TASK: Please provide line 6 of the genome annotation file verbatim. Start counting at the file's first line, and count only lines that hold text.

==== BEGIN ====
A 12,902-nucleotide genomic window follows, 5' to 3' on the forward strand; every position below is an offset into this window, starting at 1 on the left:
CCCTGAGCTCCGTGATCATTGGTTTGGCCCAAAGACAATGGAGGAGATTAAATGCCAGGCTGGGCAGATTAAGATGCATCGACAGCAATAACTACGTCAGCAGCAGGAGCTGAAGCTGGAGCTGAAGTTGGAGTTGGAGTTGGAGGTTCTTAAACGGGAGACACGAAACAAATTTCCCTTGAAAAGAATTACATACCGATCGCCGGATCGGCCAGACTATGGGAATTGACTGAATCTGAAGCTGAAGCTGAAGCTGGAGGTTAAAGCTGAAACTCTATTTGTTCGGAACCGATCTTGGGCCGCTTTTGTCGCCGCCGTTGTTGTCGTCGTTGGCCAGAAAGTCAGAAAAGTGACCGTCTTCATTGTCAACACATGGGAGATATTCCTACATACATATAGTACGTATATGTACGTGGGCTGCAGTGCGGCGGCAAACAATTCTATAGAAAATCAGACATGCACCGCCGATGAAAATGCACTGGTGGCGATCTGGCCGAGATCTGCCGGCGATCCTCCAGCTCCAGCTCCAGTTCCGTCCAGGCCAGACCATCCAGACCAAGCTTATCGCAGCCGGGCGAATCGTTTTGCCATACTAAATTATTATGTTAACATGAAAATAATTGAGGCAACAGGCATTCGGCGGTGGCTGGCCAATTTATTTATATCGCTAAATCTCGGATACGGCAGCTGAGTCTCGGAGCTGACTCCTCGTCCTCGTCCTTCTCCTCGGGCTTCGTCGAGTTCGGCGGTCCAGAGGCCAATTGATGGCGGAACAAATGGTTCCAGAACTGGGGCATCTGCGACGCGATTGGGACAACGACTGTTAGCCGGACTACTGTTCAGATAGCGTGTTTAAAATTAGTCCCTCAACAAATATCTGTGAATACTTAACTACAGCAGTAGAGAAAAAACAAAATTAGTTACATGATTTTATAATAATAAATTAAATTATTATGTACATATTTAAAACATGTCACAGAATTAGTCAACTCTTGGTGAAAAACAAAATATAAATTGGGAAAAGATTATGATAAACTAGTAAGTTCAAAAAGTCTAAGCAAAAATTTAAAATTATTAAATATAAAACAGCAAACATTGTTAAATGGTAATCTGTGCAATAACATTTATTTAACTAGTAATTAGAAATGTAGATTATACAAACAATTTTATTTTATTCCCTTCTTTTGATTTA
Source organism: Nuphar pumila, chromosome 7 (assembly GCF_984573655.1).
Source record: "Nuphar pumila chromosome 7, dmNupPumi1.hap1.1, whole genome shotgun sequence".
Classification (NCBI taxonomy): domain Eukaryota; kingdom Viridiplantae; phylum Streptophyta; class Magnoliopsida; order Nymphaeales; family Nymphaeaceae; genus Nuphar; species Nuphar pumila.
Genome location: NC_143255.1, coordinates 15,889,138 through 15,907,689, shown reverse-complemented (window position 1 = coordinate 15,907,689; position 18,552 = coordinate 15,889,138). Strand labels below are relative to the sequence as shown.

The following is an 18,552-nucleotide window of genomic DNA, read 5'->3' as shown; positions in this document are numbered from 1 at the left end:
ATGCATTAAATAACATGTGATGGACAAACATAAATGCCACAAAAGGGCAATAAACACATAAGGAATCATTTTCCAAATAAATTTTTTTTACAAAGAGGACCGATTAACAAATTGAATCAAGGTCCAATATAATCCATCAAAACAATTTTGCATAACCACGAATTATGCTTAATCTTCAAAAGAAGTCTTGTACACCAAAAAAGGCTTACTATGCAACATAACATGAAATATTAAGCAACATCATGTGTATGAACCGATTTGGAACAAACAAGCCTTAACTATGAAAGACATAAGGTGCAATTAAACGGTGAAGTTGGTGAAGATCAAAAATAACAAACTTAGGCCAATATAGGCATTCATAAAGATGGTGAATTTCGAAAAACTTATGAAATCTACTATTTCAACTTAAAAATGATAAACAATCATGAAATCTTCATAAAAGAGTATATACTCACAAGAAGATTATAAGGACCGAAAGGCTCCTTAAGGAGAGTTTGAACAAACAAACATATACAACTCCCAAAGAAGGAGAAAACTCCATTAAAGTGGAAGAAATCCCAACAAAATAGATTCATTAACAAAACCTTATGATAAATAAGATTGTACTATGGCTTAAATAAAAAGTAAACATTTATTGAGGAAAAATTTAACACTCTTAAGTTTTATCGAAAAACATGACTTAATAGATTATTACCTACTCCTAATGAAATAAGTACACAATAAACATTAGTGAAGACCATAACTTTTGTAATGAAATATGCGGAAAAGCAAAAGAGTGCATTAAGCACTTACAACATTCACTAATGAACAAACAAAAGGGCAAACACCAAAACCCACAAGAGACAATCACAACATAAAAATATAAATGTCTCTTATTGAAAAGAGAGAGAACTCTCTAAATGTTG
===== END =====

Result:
Genome location: NC_143255.1, coordinates 15,889,138 through 15,907,689, shown reverse-complemented (window position 1 = coordinate 15,907,689; position 18,552 = coordinate 15,889,138). Strand labels below are relative to the sequence as shown.